Born in 1923 in Pontotoc, MS, Cordell Jackson, aka "Guitar Granny,'' started performing in the 1930s with her father's band, the Pontiac Ridge Runners. She founded her own Moon Records, the oldest continuously operating label in Memphis, in 1956, to release her own recordings as well as those of other Memphis-based rock & roll artists. Although Moon Records didn't see a lot of activity in the intervening years, when she devoted her attentions more to selling houses, the label still existed. She would act as engineer, arranger, and producer, using her living room as a studio. She started Moon Records to issue her "Beboppers Christmas'' and "Rock and Roll Christmas'' and then began releasing 45-rpm singles by other musicians. In 1980, she brought the label back to release an anthology of Moon recordings and began to record her own songs again.
Guitarist Jackson began writing and recording her own songs in the late '40s. She started performing at age 12 with her father's band and later played on the radio in Tupelo, MS. During World War II, she moved to Memphis and began doubling on bass as well. The singles she released on Moon Records were mostly rockabilly and instrumental boogie recordings, and Allen Page was among the artists whose careers she tried to boost. Although she spent much of her career selling real estate and running the label part-time, trying to promote the careers of other musicians, in the mid-'80s Jackson again moved her own career into the limelight, performing at music conventions and nightclubs. In 1986, she performed at New York's Lone Star Cafe and got a response that stunned her. She went back to the club again in 1988.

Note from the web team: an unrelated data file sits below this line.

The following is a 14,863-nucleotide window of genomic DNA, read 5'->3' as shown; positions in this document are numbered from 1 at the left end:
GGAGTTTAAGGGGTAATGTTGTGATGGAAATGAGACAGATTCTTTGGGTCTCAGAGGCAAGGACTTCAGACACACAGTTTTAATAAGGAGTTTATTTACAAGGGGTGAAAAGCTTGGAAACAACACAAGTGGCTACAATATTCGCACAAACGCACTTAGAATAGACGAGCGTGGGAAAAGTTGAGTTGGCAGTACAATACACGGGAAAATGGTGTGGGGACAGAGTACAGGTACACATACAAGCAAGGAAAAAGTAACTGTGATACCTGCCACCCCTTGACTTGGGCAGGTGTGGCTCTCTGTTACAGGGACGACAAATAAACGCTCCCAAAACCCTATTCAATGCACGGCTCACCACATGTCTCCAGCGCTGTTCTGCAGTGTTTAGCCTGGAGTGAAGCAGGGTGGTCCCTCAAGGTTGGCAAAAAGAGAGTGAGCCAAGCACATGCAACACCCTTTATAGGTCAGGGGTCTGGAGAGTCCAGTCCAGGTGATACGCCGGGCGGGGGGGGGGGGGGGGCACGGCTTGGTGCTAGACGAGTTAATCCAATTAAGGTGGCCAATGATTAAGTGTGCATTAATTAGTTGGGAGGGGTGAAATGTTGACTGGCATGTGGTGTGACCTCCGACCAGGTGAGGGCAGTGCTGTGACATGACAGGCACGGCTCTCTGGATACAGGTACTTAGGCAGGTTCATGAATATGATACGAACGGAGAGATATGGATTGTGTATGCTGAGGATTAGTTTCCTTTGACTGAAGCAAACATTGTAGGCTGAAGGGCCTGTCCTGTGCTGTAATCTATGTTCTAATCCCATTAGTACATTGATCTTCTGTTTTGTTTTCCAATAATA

Although she didn't hit the clubs all that often, Jackson continued to perform around Memphis and occasionally went on forays around the country, playing wherever she was asked. In 1983, Jackson released the instrumental "Knockin '60,'' the same song she later performed on a commercial for Budweiser beer, in which she appeared with ex-Stray Cat guitarist Brian Setzer. Spurred by the recognition the beer commercial gave her career, Jackson appeared in 1991 on the TV programs Arsenio Hall, Late Night with David Letterman, Nashville Now, and Entertainment Tonight. She told people, "If I want to wang dang rock & roll at 69 years old all dressed up in an antebellum dress, it ain't nobody's business but mine.'' Her album Live in Chicago, recorded at Schuba's in the Windy City on November 16, 1995, was released in 1997 on the Bug House label. Cordell Jackson died in Memphis on October 14, 2004. ~ Richard Skelly